– At the Session of the “Vasile Pârvan” Institute of Archeology of Romanian Academy – „Metodă, teorie şi practică în arheologia contemporană” (27-29 March 2019) was communicated a presentation about: Personal adornments from the Eneolithic necropolis of Chirnogi-Șuvița Iorgulescu (Romania): a picture of prehistoric communities symbolism (Authors: Monica Mărgărit, Mădălina Dimache). This communication was the basis of the article sent for publication at the Documenta Praehistorica journal.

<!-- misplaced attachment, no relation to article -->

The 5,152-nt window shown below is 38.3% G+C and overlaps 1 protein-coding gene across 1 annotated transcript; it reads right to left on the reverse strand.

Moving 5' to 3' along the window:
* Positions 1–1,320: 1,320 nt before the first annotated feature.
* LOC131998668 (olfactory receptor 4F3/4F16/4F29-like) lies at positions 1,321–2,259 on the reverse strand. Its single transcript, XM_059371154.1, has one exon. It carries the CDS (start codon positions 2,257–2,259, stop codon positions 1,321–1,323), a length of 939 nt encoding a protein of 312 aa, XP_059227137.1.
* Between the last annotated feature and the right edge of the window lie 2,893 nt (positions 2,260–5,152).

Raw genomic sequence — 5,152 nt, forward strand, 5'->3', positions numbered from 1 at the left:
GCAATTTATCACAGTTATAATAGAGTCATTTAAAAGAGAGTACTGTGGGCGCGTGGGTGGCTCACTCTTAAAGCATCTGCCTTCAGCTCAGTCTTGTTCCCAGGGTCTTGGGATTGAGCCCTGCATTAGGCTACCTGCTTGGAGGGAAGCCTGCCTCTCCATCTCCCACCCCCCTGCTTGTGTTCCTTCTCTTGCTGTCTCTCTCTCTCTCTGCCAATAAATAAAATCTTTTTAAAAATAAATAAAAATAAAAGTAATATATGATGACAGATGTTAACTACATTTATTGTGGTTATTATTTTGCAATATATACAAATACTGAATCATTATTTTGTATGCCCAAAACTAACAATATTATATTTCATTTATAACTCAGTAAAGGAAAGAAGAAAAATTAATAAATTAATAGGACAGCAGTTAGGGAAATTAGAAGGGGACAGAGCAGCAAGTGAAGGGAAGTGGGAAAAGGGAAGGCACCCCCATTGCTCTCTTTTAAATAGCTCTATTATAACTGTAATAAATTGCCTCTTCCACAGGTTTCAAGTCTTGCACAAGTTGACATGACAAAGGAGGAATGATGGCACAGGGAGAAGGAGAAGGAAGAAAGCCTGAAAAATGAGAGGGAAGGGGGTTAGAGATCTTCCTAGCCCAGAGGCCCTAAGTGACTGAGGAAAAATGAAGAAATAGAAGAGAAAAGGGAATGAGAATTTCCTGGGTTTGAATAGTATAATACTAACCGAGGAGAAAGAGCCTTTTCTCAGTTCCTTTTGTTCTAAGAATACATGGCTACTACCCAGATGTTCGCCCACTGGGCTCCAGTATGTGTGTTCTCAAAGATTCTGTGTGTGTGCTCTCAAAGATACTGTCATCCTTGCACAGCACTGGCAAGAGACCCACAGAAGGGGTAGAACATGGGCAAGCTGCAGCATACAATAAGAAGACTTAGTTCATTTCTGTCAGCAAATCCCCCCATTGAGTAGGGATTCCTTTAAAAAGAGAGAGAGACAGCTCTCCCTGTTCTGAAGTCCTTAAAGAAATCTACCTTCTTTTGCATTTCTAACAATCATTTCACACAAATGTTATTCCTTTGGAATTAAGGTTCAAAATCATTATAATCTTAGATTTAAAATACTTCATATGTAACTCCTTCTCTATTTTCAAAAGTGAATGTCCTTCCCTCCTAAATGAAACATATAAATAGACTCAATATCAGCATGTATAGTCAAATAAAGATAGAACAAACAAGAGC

– At the international meeting: 9th International Conference of the Chemical Societies of the South-East European Countries, held at the “Valahia” University in Târgoviște, on 8-11 May, the project team was presented with: Analytical techniques applied in the study of ancient pigments (Authors: Ioana Daniela Dulamă, Cristiana Rădulescu, Ioan Alin Bucurica, Sofia Teodorescu, Raluca Maria Știrbescu, Monica Mărgărit, Valentin Radu, Valentina Voinea). In this paper was studied 8 bivalve shells (with pigments traces) collected from Cheia archaeological site (Eneolitihic site, dated probably to the 5th millennium BC, Romania). The present study aims to investigate the morphology and chemical content of samples (shells and pigments). All samples were investigated by Scanning Electron Microscopy coupled with Energy Dispersive Spectrometry (SEM-EDS), Attenuated Total Reflectance – Fourier Transform Infrared (ATR-FTIR) spectroscopy and Raman spectroscopy. The chemical composition of investigated pigments was compared with the shell composition and with other data reported in scientific literature.